Who can tell me how long is enough?  My grandmother died at ninety-two.  I was at work when I got the news and forced myself through three more days because my son was having surgery that week, then tried to go back again following the surgery, recovery and funeral.  My supervisor took one look at my face and told me not to come back the next day.  That was not long enough.

I’m not alone – there is a rush to normalize in our society that doesn’t allow people to grieve.  Bereavement policies are restrictive and our attitude toward death and loss is one of such denial that it seems like all of America screams, “You have dwelled too long in the valley of tears” even before the grave is filled in.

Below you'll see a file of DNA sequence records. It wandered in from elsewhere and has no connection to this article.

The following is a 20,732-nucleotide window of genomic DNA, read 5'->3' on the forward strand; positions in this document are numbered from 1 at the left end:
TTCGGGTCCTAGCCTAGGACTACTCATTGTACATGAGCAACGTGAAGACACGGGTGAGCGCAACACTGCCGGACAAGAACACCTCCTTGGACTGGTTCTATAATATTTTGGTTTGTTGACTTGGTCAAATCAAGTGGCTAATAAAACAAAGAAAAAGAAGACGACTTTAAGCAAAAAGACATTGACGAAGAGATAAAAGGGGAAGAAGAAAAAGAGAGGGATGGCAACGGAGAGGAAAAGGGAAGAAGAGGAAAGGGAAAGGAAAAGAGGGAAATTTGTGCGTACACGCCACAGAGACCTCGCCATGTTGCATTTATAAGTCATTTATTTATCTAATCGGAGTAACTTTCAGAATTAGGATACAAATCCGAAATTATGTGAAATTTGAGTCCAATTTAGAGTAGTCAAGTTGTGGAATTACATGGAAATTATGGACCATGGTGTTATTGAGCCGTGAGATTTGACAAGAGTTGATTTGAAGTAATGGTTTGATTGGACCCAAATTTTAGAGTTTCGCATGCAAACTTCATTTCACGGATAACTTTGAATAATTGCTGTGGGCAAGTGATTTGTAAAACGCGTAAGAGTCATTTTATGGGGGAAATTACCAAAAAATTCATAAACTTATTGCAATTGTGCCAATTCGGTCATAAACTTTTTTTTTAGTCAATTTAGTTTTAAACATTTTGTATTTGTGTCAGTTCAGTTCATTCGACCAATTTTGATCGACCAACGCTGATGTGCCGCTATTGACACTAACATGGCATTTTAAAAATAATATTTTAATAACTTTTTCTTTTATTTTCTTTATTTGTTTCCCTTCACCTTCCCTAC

My colleagues are to blame as well.  The DSM-V, the diagnostic bible of psychiatry, now classifies a person as having major depressive disorder if he has the symptoms of that disorder even two weeks after the death of a loved one.  Apparently two weeks is “long enough.”

But is there such a thing as too long?  When I am trying to help someone who has suffered so long after a loss or trauma that I feel like the king’s horses and king’s men working on Humpty Dumpty?  What about then?

Even then.  Even then.  Where is it written what the right amount of time is to recover from childhood abuse?  When did God decree the proper length of time to mourn the death of a child?  How do we know we’ve grieved “enough” over the aftermath of a terrorist attack?

I do know that “never” is too long.  Someday there must be hope.  Rabbi Shlomo HaLevi Alkabetz composed “Lecha Dodi” to link the holy rest of Shabbat in the here and now with the hope of the Messiah, which he believed was close at hand.  He lived in the first generation after the end of the Golden Age of Spanish Jewry, and like many in his time believed that God’s response to the Inquisition would be to send the Messiah.